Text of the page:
Stanley Feld M.D., FACP, MACE Menu


This Is Not The Way To Repair The Healthcare System. Part 1

Stanley Feld M.D.,FACP,MACE

On July 24, 2007 the Washington Post headlined an article entitled “Doctors Rated but Can’t Get a Second Opinion: Inaccurate Data About Physicians’ Performance Can Harm Reputations.”

In our dysfunctional healthcare system tensions are building to great heights between the insurance industry, patients and physicians. The appearance of this article makes me think that the insurance industry subconsciously has a death wish to completely destroy the Healthcare system. The insurance industry is totally insensitive to patients and physicians. Its only concern is its bottom line and seducing employers to buy its product.

The healthcare insurance industry truly believes it owns the healthcare system and can push anyone around. It can force people to do anything it wants. I do not believe this bullying can last.

“After 26 years of a successful medical practice, Alan Berkenwald took for granted that he had a good reputation. But last month he was told he didn’t measure up — by a new computerized rating system.
A patient said an insurance company had added $10 to the cost of seeing Berkenwald instead of other physicians in his western Massachusetts town because the system had demoted him to its Tier 2 for quality.

“Who did you kill?” the man asked sardonically, Berkenwald recalled.”

No one notified Dr Berkenwald about his demotion to a Tier 2 doctor. You will also note that none of the insurance executives have taken a cut in their salaries. However, they feel compelled to cut costs, to keep the health insurance premiums down.

“In the quest to control spiraling costs, insurance companies and employers are looking more closely than ever at how physicians perform, using computers, mountains of health claims and billing data and sophisticated software. Such data-driven surveillance offers the prospect of using incentives to steer patients to care that is both effective and sensibly priced.”

You might recall the surveillance Blue Cross Blue Shield used on Dr. Petak. They made him a second tier physician because he used a medication that helped patients become pregnant without the use of expensive invitro fertilization. The fact is Dr. Petak saved the insurance company tens of thousands of dollars. So much said for automatic surveillance.

Why can’t the health insurance industry learn to use some common sense? The answer is they do not have to.

“It also raises questions about the line between responsible oversight and outright meddling in the relationship between caregivers and their patients. And it shows how people such as Berkenwald are at risk of losing control of their reputations as corporations and other organizations mine electronic data to draw conclusions about them and post them online.”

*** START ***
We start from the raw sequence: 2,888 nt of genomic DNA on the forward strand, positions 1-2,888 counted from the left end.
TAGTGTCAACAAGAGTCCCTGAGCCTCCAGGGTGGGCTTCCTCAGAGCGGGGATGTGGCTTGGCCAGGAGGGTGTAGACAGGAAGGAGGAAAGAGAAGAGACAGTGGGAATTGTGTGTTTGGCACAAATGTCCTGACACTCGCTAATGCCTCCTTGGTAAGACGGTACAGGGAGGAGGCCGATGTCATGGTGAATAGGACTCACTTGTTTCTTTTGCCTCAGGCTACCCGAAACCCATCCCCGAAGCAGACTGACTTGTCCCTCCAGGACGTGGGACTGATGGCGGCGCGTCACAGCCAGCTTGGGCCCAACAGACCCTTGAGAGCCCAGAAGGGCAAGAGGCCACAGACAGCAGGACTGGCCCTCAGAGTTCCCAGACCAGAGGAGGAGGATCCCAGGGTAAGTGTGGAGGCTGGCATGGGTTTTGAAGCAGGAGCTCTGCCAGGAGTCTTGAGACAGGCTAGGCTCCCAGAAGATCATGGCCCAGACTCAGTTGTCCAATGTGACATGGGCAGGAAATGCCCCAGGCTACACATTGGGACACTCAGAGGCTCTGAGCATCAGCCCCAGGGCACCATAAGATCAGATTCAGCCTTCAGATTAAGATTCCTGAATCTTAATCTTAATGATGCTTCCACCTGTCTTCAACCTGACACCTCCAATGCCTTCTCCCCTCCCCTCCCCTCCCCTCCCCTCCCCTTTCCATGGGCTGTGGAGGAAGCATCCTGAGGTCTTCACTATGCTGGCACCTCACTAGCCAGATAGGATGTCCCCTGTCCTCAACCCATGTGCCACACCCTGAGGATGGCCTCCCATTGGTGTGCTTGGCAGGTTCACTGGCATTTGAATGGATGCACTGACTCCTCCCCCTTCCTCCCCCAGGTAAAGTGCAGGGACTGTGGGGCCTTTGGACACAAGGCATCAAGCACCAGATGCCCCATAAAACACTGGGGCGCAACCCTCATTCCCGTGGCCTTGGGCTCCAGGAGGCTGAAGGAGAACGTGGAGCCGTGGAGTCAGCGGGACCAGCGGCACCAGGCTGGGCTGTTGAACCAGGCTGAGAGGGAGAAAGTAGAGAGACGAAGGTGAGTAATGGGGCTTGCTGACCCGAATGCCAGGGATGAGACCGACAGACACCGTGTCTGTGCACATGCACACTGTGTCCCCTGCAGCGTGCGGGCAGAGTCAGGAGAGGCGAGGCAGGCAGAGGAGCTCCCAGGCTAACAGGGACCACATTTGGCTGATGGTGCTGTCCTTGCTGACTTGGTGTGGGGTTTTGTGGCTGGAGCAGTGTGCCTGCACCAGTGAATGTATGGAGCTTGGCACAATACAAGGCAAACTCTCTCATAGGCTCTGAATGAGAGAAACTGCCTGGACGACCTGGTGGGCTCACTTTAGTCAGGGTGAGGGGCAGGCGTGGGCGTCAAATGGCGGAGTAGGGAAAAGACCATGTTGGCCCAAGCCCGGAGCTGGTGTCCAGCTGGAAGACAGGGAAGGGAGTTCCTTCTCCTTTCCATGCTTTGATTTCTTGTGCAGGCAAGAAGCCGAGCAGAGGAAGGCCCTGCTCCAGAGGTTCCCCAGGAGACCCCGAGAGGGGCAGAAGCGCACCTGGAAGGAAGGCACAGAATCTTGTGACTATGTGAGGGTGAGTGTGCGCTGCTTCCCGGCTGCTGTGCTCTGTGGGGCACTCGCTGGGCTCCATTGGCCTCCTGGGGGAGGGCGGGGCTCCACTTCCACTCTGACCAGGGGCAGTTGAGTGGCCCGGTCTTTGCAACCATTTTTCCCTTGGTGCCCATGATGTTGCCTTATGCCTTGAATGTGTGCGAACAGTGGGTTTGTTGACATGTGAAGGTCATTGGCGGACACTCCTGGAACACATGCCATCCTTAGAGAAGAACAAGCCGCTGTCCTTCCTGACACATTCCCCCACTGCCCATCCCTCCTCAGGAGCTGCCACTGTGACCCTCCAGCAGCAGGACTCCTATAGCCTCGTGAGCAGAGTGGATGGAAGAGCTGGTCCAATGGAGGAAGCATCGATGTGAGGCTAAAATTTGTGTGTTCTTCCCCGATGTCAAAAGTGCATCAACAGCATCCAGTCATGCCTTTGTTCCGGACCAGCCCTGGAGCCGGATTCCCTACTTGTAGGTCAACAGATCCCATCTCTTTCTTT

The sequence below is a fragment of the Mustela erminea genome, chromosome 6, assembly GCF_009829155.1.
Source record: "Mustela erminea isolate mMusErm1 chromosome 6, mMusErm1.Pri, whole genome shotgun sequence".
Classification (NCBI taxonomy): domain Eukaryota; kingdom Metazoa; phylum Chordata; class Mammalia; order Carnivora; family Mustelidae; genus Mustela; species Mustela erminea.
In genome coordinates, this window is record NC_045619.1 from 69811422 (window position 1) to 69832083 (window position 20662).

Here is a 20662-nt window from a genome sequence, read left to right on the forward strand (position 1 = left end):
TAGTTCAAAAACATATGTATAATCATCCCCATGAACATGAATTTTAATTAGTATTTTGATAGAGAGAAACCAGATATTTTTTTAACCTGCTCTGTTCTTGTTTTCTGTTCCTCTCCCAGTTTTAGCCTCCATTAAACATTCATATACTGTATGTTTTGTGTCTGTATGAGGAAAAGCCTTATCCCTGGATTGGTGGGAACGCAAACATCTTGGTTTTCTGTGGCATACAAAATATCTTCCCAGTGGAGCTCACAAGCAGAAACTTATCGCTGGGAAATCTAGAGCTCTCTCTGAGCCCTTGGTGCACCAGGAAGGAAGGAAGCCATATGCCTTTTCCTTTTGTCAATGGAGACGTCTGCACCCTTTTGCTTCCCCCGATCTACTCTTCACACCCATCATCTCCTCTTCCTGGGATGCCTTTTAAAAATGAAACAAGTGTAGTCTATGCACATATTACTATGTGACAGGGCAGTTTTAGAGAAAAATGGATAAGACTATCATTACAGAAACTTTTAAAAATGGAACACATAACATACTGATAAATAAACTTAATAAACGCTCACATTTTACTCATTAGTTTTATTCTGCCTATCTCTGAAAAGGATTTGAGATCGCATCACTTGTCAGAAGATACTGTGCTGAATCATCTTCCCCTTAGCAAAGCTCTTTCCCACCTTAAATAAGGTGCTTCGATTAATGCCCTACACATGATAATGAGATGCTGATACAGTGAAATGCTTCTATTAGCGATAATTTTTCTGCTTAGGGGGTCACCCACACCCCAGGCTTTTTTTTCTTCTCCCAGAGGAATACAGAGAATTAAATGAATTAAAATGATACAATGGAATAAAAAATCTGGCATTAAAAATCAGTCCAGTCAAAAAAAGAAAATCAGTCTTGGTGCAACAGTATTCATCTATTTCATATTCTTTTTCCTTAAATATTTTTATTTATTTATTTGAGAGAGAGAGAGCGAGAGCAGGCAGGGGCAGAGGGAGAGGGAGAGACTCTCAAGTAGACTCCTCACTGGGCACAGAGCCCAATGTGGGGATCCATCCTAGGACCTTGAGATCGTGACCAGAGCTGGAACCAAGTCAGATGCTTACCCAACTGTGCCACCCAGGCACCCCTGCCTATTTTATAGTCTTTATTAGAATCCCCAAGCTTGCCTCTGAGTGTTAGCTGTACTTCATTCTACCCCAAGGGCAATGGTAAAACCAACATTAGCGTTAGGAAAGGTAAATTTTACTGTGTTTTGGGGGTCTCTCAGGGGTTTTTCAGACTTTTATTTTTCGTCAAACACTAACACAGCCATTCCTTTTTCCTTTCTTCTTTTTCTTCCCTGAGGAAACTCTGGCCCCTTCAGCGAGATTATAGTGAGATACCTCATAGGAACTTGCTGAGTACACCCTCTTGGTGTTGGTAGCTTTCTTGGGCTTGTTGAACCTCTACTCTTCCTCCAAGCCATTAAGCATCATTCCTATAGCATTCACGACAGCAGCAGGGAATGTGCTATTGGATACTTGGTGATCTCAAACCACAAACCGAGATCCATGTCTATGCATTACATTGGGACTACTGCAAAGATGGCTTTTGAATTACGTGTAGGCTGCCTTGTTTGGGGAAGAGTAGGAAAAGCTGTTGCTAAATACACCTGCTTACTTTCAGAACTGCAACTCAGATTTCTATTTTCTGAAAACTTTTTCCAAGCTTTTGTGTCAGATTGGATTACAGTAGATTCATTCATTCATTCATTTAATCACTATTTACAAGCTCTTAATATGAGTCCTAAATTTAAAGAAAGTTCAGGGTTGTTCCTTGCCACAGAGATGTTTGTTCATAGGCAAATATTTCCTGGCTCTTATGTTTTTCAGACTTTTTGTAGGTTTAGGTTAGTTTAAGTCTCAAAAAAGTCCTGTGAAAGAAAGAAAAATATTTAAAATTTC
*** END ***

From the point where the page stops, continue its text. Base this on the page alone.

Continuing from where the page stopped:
This is especially true when the criteria they use to judge performance might be faulty and have nothing to do with that physician’s clinical outcomes. There should be some serious consequences to the healthcare insurance industry. The interesting thing is the power to regulate the healthcare insurance industry belongs to the individual states. The state insurance board gives permits to the healthcare insurance companies to sell insurance in each state. It would be interesting if we had some local leadership exert its authority.

“The trend is in its infancy, but such programs are already in more than 100 insurance industry markets or regions across the country, from entire states such as Massachusetts to metropolitan areas such as Los Angeles.”

If the insurance industry can get away with the insanity, why not? It will increase the healthcare insurance industry’s bottom line. It will also result in a reduced payout in fees to physicians. Worst of all it will result in a decrease in medical care to the patients.

” Supporters say the programs have slowed the rate of growth of insurance premiums by 3 to 6 percent in their first year.”

I would like to see the statistical evidence for this minimal decrease in insurance premium growth. I would like to see the absolute dollars saved. I would like to see the reduction in premium. I would like to see if insurance executives’ salaries have decreased also.

Arnold Milstein, chief physician for Mercer Health and Benefits, a health-care consulting firm based in New York, whose firm is analyzing data for the Massachusetts program that ranks physicians said:

“In every industry, consumers have a thirst for performance information, “People don’t want to go to a movie or buy a book or buy a car or go to a restaurant without some ability to assess value for dollar. What’s taking place here is inevitable.”